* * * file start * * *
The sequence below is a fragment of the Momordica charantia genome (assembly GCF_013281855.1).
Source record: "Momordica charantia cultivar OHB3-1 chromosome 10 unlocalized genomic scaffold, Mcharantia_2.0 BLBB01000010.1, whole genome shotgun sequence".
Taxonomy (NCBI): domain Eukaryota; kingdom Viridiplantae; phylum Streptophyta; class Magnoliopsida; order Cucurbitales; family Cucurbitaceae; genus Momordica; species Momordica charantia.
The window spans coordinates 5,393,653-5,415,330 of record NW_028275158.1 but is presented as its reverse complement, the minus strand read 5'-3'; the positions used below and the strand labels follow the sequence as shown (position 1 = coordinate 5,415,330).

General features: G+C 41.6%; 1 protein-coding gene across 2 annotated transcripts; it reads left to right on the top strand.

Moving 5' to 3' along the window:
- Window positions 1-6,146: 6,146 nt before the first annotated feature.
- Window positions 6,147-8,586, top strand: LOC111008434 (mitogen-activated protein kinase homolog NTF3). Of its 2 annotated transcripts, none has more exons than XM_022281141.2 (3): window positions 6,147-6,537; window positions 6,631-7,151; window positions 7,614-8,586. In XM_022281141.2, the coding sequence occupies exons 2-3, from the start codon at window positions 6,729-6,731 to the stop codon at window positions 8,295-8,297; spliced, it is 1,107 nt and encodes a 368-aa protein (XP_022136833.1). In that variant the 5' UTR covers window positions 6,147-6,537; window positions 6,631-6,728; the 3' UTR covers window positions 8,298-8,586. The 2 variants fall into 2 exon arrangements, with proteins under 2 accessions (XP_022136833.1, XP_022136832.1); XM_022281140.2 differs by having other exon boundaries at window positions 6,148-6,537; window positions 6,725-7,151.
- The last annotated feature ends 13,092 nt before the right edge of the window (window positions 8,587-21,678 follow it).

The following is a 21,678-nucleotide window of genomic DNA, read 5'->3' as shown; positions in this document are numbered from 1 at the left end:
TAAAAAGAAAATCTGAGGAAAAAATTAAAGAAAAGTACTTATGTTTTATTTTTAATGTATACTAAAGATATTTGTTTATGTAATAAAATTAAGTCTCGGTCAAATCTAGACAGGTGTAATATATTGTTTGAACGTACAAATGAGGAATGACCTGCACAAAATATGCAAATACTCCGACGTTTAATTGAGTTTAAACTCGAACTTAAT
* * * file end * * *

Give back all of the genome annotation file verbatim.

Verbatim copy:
The sequence below is a fragment of the Momordica charantia genome (assembly GCF_013281855.1).
Source record: "Momordica charantia cultivar OHB3-1 chromosome 10 unlocalized genomic scaffold, Mcharantia_2.0 BLBB01000010.1, whole genome shotgun sequence".
Taxonomy (NCBI): domain Eukaryota; kingdom Viridiplantae; phylum Streptophyta; class Magnoliopsida; order Cucurbitales; family Cucurbitaceae; genus Momordica; species Momordica charantia.
The window spans coordinates 5,393,653-5,415,330 of record NW_028275158.1 but is presented as its reverse complement, the minus strand read 5'-3'; the positions used below and the strand labels follow the sequence as shown (position 1 = coordinate 5,415,330).

General features: G+C 41.6%; 1 protein-coding gene across 2 annotated transcripts; it reads left to right on the top strand.

Moving 5' to 3' along the window:
- Window positions 1-6,146: 6,146 nt before the first annotated feature.
- Window positions 6,147-8,586, top strand: LOC111008434 (mitogen-activated protein kinase homolog NTF3). Of its 2 annotated transcripts, none has more exons than XM_022281141.2 (3): window positions 6,147-6,537; window positions 6,631-7,151; window positions 7,614-8,586. In XM_022281141.2, the coding sequence occupies exons 2-3, from the start codon at window positions 6,729-6,731 to the stop codon at window positions 8,295-8,297; spliced, it is 1,107 nt and encodes a 368-aa protein (XP_022136833.1). In that variant the 5' UTR covers window positions 6,147-6,537; window positions 6,631-6,728; the 3' UTR covers window positions 8,298-8,586. The 2 variants fall into 2 exon arrangements, with proteins under 2 accessions (XP_022136833.1, XP_022136832.1); XM_022281140.2 differs by having other exon boundaries at window positions 6,148-6,537; window positions 6,725-7,151.
- The last annotated feature ends 13,092 nt before the right edge of the window (window positions 8,587-21,678 follow it).

The following is a 21,678-nucleotide window of genomic DNA, read 5'->3' as shown; positions in this document are numbered from 1 at the left end:
TAAAAAGAAAATCTGAGGAAAAAATTAAAGAAAAGTACTTATGTTTTATTTTTAATGTATACTAAAGATATTTGTTTATGTAATAAAATTAAGTCTCGGTCAAATCTAGACAGGTGTAATATATTGTTTGAACGTACAAATGAGGAATGACCTGCACAAAATATGCAAATACTCCGACGTTTAATTGAGTTTAAACTCGAACTTAAT